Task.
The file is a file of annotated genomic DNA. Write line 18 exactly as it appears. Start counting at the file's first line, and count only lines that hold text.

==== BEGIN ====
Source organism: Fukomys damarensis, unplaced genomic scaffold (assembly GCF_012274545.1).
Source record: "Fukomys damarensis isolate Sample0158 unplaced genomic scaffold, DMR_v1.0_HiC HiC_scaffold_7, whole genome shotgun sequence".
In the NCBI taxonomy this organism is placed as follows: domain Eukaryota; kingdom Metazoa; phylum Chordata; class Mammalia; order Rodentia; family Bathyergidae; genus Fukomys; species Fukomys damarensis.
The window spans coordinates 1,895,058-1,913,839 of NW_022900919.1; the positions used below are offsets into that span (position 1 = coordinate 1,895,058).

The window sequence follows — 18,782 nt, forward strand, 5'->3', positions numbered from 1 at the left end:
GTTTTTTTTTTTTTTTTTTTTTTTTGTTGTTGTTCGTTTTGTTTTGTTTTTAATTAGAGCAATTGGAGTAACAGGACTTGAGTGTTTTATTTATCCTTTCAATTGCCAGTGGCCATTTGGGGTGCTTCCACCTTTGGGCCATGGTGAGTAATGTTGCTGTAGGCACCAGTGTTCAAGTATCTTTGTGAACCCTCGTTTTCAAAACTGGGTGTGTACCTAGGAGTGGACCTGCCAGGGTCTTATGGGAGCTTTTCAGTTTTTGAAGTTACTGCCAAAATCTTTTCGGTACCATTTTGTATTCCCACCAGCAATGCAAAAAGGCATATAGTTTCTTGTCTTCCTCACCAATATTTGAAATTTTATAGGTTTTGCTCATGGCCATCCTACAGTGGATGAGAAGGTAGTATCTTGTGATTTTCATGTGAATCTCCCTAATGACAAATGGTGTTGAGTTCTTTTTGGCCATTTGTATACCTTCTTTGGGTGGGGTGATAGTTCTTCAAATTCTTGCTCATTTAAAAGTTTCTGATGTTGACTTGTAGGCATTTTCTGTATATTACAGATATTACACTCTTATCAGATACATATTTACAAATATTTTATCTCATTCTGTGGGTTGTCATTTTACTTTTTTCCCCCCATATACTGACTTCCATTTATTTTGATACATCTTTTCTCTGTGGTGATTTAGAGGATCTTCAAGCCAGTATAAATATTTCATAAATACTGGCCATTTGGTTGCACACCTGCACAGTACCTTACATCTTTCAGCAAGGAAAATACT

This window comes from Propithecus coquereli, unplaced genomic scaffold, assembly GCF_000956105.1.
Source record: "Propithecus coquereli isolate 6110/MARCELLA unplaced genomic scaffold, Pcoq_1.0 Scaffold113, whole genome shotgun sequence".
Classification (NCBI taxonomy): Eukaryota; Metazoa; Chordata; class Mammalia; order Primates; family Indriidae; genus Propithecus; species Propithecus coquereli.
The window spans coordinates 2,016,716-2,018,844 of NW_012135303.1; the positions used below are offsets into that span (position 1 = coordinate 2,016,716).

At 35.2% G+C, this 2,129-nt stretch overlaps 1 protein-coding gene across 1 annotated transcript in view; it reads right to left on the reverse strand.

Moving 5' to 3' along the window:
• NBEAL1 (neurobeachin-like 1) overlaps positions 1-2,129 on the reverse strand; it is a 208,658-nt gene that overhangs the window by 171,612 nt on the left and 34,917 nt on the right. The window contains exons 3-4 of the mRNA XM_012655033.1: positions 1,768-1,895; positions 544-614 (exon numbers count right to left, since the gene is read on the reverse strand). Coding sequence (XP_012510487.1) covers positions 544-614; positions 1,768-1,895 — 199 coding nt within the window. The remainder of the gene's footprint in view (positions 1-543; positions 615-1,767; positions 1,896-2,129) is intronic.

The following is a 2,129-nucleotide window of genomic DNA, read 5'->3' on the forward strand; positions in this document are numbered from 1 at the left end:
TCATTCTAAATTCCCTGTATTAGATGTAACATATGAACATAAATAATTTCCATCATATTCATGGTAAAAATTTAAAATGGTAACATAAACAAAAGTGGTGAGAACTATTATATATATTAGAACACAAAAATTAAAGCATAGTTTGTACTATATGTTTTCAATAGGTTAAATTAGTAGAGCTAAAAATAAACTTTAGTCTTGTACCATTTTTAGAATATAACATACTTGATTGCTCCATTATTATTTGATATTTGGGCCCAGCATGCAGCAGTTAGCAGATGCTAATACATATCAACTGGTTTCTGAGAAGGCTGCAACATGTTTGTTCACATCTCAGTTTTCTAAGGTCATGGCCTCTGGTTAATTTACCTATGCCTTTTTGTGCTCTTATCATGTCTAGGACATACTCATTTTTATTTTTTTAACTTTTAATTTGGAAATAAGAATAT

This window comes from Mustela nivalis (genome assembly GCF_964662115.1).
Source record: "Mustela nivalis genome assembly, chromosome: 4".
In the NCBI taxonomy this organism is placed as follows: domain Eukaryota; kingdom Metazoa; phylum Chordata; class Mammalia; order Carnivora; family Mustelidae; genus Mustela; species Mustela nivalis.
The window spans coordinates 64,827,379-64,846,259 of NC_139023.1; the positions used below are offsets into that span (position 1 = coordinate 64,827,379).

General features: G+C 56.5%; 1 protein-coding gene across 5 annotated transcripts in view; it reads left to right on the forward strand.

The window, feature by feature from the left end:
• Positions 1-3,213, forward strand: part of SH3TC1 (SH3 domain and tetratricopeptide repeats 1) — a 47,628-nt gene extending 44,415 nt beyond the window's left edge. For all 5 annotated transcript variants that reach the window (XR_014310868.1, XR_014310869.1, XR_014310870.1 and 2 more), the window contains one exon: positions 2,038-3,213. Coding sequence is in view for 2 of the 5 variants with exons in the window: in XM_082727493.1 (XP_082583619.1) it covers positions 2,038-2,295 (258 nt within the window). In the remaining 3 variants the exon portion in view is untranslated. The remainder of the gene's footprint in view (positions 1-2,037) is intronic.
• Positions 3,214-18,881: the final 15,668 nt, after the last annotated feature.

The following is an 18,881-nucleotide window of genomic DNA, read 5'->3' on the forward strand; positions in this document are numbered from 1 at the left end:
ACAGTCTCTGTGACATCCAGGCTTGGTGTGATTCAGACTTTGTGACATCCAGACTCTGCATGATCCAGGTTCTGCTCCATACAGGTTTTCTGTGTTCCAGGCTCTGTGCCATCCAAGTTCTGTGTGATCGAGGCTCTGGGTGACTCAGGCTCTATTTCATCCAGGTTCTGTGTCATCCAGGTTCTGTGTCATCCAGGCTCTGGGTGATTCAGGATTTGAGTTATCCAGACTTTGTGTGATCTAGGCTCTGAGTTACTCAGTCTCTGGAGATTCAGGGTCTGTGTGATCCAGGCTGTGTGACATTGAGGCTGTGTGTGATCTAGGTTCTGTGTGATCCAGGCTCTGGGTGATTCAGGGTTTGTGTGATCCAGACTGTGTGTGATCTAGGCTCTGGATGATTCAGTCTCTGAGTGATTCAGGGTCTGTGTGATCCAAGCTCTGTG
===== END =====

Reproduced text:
In the NCBI taxonomy this organism is placed as follows: domain Eukaryota; kingdom Metazoa; phylum Chordata; class Mammalia; order Carnivora; family Mustelidae; genus Mustela; species Mustela nivalis.